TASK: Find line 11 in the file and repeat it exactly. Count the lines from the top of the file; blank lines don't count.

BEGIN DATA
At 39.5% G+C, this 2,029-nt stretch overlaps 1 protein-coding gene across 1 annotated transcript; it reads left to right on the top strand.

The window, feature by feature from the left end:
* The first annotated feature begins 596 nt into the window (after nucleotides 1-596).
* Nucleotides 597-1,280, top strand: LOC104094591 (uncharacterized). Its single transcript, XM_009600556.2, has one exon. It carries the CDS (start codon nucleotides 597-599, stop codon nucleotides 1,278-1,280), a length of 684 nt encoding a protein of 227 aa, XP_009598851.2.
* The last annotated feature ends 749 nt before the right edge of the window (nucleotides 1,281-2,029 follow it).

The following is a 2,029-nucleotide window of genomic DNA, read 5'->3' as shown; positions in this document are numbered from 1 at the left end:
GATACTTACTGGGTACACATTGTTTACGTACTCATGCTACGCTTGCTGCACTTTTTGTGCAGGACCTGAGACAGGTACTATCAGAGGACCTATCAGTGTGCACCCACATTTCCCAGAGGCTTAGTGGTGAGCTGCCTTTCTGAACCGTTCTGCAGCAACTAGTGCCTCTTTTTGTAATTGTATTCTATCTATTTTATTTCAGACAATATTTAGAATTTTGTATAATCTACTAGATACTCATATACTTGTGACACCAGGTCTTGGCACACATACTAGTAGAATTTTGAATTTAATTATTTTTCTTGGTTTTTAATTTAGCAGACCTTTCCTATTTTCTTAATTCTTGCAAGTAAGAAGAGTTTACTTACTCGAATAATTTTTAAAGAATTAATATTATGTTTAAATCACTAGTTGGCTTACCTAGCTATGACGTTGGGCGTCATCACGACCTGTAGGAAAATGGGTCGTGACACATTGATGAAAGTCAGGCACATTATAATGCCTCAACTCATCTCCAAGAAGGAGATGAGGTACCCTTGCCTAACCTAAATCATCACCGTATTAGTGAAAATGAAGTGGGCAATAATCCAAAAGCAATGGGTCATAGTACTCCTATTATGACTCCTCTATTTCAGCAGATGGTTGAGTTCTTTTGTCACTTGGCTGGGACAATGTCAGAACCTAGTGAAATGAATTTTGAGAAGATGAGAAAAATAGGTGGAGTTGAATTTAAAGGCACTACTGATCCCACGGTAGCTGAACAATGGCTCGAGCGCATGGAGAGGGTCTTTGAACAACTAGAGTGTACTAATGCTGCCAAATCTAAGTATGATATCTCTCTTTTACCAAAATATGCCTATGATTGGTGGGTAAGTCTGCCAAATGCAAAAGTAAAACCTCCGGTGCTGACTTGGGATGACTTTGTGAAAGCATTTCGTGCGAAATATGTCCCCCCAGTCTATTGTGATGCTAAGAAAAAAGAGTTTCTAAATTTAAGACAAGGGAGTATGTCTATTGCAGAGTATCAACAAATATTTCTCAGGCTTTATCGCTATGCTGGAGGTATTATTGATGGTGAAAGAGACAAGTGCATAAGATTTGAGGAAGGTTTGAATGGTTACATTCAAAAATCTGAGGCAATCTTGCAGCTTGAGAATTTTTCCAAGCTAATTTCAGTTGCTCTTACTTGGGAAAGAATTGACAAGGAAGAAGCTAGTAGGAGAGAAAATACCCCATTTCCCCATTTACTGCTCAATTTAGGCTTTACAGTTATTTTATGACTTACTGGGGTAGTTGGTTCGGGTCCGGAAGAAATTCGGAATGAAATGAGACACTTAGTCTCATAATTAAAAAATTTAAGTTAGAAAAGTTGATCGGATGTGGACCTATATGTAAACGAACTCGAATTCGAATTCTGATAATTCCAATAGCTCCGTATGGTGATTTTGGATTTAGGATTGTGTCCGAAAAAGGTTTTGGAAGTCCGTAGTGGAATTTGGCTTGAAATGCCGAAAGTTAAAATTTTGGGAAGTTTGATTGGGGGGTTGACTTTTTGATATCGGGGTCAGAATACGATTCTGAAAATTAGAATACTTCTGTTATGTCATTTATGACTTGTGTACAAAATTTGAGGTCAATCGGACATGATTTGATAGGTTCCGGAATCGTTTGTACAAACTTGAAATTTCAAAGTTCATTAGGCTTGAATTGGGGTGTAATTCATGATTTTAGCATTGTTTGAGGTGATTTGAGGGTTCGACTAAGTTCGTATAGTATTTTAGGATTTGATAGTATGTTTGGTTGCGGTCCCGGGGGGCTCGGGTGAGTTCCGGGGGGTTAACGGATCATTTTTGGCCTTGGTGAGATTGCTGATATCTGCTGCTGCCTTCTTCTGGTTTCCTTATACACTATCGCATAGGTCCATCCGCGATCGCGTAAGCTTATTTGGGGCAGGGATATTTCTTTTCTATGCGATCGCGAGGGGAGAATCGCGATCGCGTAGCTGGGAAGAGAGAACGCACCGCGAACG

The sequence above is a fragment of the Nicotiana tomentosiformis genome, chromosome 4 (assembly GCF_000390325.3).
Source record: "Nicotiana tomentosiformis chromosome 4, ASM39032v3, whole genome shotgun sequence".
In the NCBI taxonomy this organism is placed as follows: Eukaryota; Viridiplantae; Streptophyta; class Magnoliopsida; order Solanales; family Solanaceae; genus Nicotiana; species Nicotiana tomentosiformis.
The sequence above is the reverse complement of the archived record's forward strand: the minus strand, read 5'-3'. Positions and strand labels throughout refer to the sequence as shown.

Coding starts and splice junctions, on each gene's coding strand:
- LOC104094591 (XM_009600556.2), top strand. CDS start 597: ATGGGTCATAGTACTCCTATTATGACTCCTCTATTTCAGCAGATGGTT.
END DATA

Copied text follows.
The sequence above is the reverse complement of the archived record's forward strand: the minus strand, read 5'-3'. Positions and strand labels throughout refer to the sequence as shown.